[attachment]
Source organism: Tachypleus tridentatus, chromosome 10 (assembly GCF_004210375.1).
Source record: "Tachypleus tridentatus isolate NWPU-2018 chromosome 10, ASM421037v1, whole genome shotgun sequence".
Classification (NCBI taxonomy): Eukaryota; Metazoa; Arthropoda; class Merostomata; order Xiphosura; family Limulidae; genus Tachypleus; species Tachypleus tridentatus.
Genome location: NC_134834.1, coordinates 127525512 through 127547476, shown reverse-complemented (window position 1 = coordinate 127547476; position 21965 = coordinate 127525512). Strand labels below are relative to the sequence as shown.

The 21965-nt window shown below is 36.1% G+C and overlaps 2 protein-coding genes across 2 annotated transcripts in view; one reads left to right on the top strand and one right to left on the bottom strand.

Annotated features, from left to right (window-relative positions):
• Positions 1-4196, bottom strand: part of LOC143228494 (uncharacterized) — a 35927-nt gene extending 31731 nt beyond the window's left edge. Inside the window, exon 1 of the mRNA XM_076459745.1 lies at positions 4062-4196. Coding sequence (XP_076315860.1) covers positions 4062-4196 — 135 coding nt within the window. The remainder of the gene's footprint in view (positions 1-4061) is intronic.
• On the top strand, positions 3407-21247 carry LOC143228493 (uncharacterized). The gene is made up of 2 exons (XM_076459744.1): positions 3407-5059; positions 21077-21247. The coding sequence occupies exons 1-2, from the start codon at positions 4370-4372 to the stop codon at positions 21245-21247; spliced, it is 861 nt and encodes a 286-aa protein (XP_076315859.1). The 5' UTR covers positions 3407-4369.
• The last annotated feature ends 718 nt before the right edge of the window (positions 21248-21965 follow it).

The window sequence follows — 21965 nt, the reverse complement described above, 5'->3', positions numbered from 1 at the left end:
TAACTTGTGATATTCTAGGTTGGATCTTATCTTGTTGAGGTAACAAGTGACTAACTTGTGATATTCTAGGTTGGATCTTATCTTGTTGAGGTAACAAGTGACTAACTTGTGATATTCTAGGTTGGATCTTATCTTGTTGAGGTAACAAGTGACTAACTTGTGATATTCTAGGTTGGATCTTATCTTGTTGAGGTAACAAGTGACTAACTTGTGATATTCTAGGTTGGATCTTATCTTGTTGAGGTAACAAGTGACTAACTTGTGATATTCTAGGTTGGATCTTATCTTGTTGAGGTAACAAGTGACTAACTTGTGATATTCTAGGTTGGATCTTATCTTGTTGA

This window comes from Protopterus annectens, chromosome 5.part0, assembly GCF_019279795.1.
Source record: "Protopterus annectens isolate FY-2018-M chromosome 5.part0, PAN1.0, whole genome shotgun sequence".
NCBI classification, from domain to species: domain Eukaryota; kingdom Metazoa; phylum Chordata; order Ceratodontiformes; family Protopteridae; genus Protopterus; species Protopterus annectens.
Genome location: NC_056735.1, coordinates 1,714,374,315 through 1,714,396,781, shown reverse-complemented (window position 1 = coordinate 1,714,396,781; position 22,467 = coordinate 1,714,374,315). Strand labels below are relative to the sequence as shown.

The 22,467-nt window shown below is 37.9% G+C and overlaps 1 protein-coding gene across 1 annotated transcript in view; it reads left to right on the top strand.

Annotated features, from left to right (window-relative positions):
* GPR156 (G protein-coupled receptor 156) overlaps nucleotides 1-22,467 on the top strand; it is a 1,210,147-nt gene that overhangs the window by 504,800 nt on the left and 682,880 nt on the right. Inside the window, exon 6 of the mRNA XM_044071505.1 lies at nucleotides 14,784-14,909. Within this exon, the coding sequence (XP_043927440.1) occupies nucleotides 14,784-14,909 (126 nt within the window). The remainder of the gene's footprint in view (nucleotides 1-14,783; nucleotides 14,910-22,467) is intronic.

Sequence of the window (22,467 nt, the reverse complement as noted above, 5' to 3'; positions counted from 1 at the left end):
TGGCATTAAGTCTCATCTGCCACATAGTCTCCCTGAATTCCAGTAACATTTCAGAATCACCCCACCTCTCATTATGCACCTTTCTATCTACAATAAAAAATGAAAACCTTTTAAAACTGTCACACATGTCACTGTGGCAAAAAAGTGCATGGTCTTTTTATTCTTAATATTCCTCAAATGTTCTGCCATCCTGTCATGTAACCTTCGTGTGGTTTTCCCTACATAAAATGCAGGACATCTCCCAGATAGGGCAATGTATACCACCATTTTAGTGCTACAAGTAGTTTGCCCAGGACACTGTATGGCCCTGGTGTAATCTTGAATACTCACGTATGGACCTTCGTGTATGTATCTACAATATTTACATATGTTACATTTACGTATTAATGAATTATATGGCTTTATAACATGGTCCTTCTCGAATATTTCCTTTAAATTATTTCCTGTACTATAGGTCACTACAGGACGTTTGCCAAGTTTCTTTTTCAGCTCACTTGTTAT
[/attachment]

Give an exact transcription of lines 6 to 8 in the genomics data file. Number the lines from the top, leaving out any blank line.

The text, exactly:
Annotated features, from left to right (window-relative positions):
• Positions 1-4196, bottom strand: part of LOC143228494 (uncharacterized) — a 35927-nt gene extending 31731 nt beyond the window's left edge. Inside the window, exon 1 of the mRNA XM_076459745.1 lies at positions 4062-4196. Coding sequence (XP_076315860.1) covers positions 4062-4196 — 135 coding nt within the window. The remainder of the gene's footprint in view (positions 1-4061) is intronic.
• On the top strand, positions 3407-21247 carry LOC143228493 (uncharacterized). The gene is made up of 2 exons (XM_076459744.1): positions 3407-5059; positions 21077-21247. The coding sequence occupies exons 1-2, from the start codon at positions 4370-4372 to the stop codon at positions 21245-21247; spliced, it is 861 nt and encodes a 286-aa protein (XP_076315859.1). The 5' UTR covers positions 3407-4369.